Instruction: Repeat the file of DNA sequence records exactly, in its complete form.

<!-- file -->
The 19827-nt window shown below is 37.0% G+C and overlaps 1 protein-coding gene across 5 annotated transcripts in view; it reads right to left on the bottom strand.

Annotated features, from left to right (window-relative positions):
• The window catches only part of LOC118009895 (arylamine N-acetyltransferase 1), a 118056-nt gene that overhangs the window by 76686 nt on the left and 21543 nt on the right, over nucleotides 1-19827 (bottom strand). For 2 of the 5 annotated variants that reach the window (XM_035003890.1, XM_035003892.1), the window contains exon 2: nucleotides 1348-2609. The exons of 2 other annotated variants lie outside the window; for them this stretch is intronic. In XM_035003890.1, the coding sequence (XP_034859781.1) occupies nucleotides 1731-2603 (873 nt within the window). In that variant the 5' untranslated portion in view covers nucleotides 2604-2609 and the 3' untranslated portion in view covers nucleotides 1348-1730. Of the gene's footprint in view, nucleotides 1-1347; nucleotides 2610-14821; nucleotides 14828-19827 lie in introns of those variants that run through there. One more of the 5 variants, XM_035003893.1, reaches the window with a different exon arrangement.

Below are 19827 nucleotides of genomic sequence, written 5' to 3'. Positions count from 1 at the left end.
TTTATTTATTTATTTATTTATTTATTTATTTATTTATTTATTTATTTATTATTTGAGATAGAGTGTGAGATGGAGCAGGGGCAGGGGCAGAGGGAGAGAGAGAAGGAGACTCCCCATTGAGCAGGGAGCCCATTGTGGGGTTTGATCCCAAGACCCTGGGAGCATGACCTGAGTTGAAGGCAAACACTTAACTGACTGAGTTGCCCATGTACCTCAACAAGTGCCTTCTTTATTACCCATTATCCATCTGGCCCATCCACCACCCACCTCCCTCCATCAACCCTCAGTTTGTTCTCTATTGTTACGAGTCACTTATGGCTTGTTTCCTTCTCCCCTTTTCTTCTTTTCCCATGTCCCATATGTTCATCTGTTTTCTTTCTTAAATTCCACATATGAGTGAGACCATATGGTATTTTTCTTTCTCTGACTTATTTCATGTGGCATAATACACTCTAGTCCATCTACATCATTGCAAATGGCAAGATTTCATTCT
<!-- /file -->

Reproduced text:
The 19827-nt window shown below is 37.0% G+C and overlaps 1 protein-coding gene across 5 annotated transcripts in view; it reads right to left on the bottom strand.

Annotated features, from left to right (window-relative positions):
• The window catches only part of LOC118009895 (arylamine N-acetyltransferase 1), a 118056-nt gene that overhangs the window by 76686 nt on the left and 21543 nt on the right, over nucleotides 1-19827 (bottom strand). For 2 of the 5 annotated variants that reach the window (XM_035003890.1, XM_035003892.1), the window contains exon 2: nucleotides 1348-2609. The exons of 2 other annotated variants lie outside the window; for them this stretch is intronic. In XM_035003890.1, the coding sequence (XP_034859781.1) occupies nucleotides 1731-2603 (873 nt within the window). In that variant the 5' untranslated portion in view covers nucleotides 2604-2609 and the 3' untranslated portion in view covers nucleotides 1348-1730. Of the gene's footprint in view, nucleotides 1-1347; nucleotides 2610-14821; nucleotides 14828-19827 lie in introns of those variants that run through there. One more of the 5 variants, XM_035003893.1, reaches the window with a different exon arrangement.

Below are 19827 nucleotides of genomic sequence, written 5' to 3'. Positions count from 1 at the left end.
TTTATTTATTTATTTATTTATTTATTTATTTATTTATTTATTTATTTATTATTTGAGATAGAGTGTGAGATGGAGCAGGGGCAGGGGCAGAGGGAGAGAGAGAAGGAGACTCCCCATTGAGCAGGGAGCCCATTGTGGGGTTTGATCCCAAGACCCTGGGAGCATGACCTGAGTTGAAGGCAAACACTTAACTGACTGAGTTGCCCATGTACCTCAACAAGTGCCTTCTTTATTACCCATTATCCATCTGGCCCATCCACCACCCACCTCCCTCCATCAACCCTCAGTTTGTTCTCTATTGTTACGAGTCACTTATGGCTTGTTTCCTTCTCCCCTTTTCTTCTTTTCCCATGTCCCATATGTTCATCTGTTTTCTTTCTTAAATTCCACATATGAGTGAGACCATATGGTATTTTTCTTTCTCTGACTTATTTCATGTGGCATAATACACTCTAGTCCATCTACATCATTGCAAATGGCAAGATTTCATTCT